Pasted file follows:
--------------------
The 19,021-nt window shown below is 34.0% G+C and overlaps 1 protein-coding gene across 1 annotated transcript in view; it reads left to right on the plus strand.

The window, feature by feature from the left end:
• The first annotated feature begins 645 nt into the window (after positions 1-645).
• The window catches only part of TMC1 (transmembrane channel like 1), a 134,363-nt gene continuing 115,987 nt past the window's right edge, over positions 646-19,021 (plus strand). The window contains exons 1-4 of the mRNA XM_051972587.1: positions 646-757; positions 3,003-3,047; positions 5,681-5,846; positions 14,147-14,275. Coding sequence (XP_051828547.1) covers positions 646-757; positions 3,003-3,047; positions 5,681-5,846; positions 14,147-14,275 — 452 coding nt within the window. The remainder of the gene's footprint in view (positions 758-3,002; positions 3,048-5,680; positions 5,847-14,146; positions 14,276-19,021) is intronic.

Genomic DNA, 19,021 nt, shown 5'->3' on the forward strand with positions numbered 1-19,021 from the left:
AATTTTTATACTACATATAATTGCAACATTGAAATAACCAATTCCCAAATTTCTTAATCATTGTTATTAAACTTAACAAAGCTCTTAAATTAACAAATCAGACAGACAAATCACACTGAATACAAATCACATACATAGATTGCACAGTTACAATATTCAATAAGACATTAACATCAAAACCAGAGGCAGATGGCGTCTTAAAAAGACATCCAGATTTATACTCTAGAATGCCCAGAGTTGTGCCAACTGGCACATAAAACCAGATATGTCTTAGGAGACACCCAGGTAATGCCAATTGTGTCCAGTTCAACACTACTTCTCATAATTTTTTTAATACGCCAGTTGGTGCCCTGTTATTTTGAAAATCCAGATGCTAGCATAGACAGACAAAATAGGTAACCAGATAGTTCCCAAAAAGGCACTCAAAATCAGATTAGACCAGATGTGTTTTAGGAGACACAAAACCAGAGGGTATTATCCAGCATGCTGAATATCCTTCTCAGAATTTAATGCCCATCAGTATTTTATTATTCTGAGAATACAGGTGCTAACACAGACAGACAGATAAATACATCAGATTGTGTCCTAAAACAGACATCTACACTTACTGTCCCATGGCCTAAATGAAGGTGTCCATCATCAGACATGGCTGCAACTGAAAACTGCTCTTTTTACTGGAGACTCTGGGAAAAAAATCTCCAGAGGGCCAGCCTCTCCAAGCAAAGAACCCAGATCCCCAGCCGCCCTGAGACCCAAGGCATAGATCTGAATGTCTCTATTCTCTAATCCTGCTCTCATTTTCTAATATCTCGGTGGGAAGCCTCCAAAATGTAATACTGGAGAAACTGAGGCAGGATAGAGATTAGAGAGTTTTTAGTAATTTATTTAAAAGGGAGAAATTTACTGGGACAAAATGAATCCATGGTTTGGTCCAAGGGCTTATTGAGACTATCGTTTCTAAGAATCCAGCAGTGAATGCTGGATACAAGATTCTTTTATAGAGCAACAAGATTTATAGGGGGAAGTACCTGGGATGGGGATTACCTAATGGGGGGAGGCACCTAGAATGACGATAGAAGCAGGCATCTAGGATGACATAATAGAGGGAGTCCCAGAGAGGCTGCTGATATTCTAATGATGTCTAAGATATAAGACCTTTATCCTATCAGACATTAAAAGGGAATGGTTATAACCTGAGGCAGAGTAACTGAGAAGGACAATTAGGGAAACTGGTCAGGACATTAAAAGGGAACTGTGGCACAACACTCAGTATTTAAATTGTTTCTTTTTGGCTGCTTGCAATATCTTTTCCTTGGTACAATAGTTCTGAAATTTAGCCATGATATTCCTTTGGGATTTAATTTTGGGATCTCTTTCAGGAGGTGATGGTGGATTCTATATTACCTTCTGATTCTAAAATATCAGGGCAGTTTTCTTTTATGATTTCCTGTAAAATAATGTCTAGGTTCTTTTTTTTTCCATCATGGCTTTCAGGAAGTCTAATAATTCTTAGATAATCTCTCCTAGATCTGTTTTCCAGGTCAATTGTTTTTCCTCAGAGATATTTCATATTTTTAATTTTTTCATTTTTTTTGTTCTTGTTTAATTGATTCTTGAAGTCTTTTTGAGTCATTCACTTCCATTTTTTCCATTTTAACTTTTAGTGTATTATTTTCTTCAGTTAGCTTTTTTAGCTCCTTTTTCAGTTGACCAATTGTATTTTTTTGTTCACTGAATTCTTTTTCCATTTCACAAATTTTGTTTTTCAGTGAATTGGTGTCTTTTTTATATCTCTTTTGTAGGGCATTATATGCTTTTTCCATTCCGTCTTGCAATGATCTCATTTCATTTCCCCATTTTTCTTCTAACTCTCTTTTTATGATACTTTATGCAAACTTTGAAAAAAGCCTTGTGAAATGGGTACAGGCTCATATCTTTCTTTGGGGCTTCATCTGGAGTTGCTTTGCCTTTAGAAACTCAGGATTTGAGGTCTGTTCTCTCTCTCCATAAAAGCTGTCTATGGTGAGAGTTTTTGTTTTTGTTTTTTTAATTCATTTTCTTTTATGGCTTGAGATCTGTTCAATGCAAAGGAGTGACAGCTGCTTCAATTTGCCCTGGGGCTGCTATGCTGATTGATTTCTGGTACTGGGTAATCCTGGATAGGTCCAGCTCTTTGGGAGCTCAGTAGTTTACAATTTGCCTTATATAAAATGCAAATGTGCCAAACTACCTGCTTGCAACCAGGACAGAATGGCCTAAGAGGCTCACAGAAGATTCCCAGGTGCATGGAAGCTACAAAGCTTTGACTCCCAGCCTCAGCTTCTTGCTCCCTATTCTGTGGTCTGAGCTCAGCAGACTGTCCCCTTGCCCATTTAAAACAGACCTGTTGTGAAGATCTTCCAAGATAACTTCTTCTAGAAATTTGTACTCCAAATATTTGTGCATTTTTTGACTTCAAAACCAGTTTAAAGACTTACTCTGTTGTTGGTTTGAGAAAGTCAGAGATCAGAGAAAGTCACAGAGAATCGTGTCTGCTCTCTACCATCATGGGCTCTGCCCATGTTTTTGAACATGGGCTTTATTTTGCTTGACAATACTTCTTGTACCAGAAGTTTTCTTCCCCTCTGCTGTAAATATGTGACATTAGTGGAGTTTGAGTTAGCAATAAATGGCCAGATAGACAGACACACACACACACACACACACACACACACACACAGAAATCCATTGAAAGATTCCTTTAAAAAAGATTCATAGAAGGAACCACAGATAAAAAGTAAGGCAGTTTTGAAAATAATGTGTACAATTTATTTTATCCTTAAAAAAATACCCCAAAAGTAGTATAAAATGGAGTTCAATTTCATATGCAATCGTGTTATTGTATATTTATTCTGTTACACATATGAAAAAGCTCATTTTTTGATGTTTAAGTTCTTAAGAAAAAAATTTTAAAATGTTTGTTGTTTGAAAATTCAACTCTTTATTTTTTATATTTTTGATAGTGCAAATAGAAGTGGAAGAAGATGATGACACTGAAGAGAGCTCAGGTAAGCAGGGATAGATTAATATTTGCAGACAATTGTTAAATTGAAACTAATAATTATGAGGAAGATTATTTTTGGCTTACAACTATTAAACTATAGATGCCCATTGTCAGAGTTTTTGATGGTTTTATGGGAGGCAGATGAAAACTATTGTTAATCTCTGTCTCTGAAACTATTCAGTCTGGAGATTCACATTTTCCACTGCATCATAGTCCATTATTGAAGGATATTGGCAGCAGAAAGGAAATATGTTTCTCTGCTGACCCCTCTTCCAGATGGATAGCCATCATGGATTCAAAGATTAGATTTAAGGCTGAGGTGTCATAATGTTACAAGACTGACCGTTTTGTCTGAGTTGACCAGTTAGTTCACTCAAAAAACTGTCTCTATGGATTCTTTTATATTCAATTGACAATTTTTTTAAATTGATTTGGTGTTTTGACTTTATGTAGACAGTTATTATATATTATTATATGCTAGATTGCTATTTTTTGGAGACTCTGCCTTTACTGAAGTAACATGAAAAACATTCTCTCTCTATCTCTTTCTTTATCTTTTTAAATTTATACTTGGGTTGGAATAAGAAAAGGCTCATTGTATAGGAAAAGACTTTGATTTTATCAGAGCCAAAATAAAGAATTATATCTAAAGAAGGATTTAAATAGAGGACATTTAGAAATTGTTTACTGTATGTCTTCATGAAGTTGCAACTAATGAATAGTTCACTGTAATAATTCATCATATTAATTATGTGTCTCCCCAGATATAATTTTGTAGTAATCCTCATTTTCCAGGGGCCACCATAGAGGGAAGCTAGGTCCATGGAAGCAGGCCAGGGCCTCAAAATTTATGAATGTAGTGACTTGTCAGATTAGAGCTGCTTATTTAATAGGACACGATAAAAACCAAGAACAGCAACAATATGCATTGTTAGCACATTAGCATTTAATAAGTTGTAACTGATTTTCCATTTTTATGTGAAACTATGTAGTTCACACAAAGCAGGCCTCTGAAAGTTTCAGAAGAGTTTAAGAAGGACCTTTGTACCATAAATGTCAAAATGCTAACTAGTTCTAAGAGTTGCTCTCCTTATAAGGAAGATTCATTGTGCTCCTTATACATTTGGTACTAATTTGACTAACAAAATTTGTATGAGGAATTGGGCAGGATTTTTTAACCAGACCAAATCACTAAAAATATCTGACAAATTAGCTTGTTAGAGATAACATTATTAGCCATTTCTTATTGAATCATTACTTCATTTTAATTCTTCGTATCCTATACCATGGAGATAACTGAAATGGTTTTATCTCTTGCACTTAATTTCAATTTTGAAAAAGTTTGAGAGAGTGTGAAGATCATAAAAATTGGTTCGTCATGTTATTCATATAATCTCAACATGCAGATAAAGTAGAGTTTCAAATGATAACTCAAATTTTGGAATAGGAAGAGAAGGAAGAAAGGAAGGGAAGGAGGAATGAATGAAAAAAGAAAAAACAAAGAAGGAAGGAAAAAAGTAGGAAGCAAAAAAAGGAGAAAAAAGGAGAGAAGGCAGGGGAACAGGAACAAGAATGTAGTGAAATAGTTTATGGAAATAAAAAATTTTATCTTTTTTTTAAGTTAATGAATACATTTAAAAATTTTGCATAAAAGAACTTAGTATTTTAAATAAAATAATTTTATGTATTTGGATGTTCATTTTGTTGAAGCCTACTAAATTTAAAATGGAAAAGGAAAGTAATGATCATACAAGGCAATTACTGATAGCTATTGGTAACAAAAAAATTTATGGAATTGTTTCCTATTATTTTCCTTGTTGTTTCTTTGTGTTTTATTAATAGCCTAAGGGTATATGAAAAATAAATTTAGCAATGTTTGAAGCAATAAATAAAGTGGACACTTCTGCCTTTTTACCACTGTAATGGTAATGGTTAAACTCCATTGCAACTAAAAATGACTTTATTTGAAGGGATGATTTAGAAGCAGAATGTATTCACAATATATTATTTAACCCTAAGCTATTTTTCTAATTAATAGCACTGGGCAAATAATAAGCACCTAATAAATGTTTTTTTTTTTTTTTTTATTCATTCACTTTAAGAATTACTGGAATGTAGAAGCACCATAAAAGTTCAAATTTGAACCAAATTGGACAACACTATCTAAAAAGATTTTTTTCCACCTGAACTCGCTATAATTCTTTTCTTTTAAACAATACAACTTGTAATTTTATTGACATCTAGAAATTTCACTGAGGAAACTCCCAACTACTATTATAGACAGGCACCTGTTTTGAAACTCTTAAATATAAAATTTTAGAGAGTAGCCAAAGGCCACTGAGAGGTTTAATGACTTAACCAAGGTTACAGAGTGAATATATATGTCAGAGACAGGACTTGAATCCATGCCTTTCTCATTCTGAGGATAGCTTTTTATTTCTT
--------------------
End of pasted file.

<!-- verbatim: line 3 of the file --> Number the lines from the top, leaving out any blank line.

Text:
• The first annotated feature begins 645 nt into the window (after positions 1-645).